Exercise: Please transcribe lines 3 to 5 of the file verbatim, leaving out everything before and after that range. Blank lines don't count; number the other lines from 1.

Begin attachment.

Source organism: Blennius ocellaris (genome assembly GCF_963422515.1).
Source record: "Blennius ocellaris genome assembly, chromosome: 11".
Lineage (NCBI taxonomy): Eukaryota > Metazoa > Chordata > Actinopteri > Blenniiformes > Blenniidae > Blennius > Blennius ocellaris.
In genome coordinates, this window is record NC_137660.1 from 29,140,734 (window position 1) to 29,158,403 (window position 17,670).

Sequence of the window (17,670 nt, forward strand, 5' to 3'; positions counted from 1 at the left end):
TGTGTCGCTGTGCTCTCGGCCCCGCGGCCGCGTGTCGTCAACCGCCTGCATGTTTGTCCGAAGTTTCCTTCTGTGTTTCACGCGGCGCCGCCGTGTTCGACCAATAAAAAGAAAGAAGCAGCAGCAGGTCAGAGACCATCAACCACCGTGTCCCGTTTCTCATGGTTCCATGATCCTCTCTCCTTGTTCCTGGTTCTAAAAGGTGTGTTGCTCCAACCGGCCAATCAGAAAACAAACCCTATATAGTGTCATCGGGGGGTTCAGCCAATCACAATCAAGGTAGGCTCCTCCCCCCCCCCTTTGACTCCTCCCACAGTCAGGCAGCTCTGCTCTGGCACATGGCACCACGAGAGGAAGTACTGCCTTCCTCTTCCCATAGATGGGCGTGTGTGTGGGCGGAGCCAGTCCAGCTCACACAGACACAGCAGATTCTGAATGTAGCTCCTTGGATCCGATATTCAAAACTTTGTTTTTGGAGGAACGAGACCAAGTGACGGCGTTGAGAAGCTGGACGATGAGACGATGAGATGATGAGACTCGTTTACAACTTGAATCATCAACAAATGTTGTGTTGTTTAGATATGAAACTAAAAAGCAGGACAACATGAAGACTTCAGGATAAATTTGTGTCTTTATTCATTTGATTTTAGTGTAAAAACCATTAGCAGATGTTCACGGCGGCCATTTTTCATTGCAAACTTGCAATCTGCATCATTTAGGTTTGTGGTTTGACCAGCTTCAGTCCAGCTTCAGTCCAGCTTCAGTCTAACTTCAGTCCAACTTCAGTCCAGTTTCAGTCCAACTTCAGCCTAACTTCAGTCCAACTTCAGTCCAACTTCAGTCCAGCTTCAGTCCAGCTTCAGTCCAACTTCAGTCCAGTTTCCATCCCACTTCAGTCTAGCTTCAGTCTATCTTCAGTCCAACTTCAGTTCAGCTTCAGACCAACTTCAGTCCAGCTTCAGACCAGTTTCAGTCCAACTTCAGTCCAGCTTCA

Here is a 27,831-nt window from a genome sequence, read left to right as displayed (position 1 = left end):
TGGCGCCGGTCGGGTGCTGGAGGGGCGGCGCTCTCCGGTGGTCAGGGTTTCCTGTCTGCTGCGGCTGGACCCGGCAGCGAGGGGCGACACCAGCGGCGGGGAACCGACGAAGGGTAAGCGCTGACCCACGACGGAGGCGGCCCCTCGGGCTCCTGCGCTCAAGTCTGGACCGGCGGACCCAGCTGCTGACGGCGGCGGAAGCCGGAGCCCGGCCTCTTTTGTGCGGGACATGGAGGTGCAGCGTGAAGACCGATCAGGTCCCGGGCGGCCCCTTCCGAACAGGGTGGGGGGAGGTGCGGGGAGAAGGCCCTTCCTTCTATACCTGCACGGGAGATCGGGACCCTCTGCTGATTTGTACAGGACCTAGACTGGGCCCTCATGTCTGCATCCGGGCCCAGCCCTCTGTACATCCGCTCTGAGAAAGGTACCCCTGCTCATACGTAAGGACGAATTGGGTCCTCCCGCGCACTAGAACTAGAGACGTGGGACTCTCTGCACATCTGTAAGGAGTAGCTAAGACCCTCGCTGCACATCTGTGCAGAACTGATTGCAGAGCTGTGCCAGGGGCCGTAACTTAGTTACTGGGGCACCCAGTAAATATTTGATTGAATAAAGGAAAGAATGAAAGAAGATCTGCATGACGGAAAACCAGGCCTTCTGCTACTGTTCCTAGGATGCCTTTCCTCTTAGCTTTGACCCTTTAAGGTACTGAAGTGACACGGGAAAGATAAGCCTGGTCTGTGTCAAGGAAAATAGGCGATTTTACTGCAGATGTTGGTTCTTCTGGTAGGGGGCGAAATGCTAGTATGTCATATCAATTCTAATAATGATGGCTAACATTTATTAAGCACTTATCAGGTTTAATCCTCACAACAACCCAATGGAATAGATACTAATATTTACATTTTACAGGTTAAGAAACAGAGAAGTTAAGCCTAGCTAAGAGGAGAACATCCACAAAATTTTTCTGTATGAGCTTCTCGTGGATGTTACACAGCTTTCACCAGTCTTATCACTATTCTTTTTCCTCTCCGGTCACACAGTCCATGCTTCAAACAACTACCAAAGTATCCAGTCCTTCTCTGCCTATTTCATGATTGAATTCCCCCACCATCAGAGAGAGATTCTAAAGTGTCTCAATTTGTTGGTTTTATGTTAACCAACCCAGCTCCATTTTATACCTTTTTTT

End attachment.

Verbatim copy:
Lineage (NCBI taxonomy): Eukaryota > Metazoa > Chordata > Actinopteri > Blenniiformes > Blenniidae > Blennius > Blennius ocellaris.
In genome coordinates, this window is record NC_137660.1 from 29,140,734 (window position 1) to 29,158,403 (window position 17,670).

Sequence of the window (17,670 nt, forward strand, 5' to 3'; positions counted from 1 at the left end):